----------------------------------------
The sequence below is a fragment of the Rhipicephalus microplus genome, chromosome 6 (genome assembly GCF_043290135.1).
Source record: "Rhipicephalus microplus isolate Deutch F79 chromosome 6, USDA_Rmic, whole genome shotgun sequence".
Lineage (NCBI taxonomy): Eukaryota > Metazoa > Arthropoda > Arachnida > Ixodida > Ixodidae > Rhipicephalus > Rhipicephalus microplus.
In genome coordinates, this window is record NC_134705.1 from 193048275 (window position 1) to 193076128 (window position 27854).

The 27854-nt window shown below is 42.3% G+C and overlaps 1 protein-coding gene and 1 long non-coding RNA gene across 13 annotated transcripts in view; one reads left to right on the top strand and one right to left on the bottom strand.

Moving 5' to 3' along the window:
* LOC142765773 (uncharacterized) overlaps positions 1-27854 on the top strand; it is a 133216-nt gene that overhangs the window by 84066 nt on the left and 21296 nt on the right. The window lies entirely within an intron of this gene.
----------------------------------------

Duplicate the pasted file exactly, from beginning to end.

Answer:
The sequence below is a fragment of the Rhipicephalus microplus genome, chromosome 6 (genome assembly GCF_043290135.1).
Source record: "Rhipicephalus microplus isolate Deutch F79 chromosome 6, USDA_Rmic, whole genome shotgun sequence".
Lineage (NCBI taxonomy): Eukaryota > Metazoa > Arthropoda > Arachnida > Ixodida > Ixodidae > Rhipicephalus > Rhipicephalus microplus.
In genome coordinates, this window is record NC_134705.1 from 193048275 (window position 1) to 193076128 (window position 27854).

The 27854-nt window shown below is 42.3% G+C and overlaps 1 protein-coding gene and 1 long non-coding RNA gene across 13 annotated transcripts in view; one reads left to right on the top strand and one right to left on the bottom strand.

Moving 5' to 3' along the window:
* LOC142765773 (uncharacterized) overlaps positions 1-27854 on the top strand; it is a 133216-nt gene that overhangs the window by 84066 nt on the left and 21296 nt on the right. The window lies entirely within an intron of this gene.